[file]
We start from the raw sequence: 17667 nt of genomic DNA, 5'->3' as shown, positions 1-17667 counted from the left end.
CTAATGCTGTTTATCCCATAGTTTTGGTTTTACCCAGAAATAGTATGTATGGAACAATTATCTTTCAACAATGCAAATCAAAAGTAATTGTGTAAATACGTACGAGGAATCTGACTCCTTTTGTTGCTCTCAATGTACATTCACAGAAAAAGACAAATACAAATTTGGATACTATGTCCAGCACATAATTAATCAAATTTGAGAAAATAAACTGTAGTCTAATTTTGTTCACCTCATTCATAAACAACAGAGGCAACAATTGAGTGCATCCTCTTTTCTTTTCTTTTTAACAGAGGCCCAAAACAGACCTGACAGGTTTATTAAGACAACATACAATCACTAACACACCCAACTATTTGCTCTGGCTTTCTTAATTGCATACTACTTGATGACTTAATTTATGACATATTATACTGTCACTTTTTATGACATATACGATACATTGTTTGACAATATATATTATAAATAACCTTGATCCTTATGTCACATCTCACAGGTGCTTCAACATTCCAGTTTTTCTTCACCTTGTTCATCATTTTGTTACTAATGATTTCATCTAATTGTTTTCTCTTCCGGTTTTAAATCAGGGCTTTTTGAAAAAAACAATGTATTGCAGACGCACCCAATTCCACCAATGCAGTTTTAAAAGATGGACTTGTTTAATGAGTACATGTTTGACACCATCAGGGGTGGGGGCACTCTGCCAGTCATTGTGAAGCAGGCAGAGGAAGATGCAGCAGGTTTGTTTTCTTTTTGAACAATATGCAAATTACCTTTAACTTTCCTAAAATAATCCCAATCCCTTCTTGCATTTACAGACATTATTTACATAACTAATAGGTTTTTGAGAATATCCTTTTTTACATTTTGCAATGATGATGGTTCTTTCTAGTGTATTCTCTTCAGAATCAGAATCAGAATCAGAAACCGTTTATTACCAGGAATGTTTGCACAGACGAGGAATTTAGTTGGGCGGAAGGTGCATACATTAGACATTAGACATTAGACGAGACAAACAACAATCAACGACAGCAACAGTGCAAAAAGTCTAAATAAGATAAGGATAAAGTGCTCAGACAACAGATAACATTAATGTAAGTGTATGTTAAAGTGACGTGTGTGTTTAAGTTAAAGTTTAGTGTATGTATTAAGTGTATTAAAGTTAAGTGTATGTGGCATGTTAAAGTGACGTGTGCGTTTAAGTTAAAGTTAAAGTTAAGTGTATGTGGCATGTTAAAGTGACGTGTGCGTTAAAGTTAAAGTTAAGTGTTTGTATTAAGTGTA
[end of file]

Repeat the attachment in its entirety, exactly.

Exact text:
We start from the raw sequence: 17667 nt of genomic DNA, 5'->3' as shown, positions 1-17667 counted from the left end.
CTAATGCTGTTTATCCCATAGTTTTGGTTTTACCCAGAAATAGTATGTATGGAACAATTATCTTTCAACAATGCAAATCAAAAGTAATTGTGTAAATACGTACGAGGAATCTGACTCCTTTTGTTGCTCTCAATGTACATTCACAGAAAAAGACAAATACAAATTTGGATACTATGTCCAGCACATAATTAATCAAATTTGAGAAAATAAACTGTAGTCTAATTTTGTTCACCTCATTCATAAACAACAGAGGCAACAATTGAGTGCATCCTCTTTTCTTTTCTTTTTAACAGAGGCCCAAAACAGACCTGACAGGTTTATTAAGACAACATACAATCACTAACACACCCAACTATTTGCTCTGGCTTTCTTAATTGCATACTACTTGATGACTTAATTTATGACATATTATACTGTCACTTTTTATGACATATACGATACATTGTTTGACAATATATATTATAAATAACCTTGATCCTTATGTCACATCTCACAGGTGCTTCAACATTCCAGTTTTTCTTCACCTTGTTCATCATTTTGTTACTAATGATTTCATCTAATTGTTTTCTCTTCCGGTTTTAAATCAGGGCTTTTTGAAAAAAACAATGTATTGCAGACGCACCCAATTCCACCAATGCAGTTTTAAAAGATGGACTTGTTTAATGAGTACATGTTTGACACCATCAGGGGTGGGGGCACTCTGCCAGTCATTGTGAAGCAGGCAGAGGAAGATGCAGCAGGTTTGTTTTCTTTTTGAACAATATGCAAATTACCTTTAACTTTCCTAAAATAATCCCAATCCCTTCTTGCATTTACAGACATTATTTACATAACTAATAGGTTTTTGAGAATATCCTTTTTTACATTTTGCAATGATGATGGTTCTTTCTAGTGTATTCTCTTCAGAATCAGAATCAGAATCAGAAACCGTTTATTACCAGGAATGTTTGCACAGACGAGGAATTTAGTTGGGCGGAAGGTGCATACATTAGACATTAGACATTAGACGAGACAAACAACAATCAACGACAGCAACAGTGCAAAAAGTCTAAATAAGATAAGGATAAAGTGCTCAGACAACAGATAACATTAATGTAAGTGTATGTTAAAGTGACGTGTGTGTTTAAGTTAAAGTTTAGTGTATGTATTAAGTGTATTAAAGTTAAGTGTATGTGGCATGTTAAAGTGACGTGTGCGTTTAAGTTAAAGTTAAAGTTAAGTGTATGTGGCATGTTAAAGTGACGTGTGCGTTAAAGTTAAAGTTAAGTGTTTGTATTAAGTGTA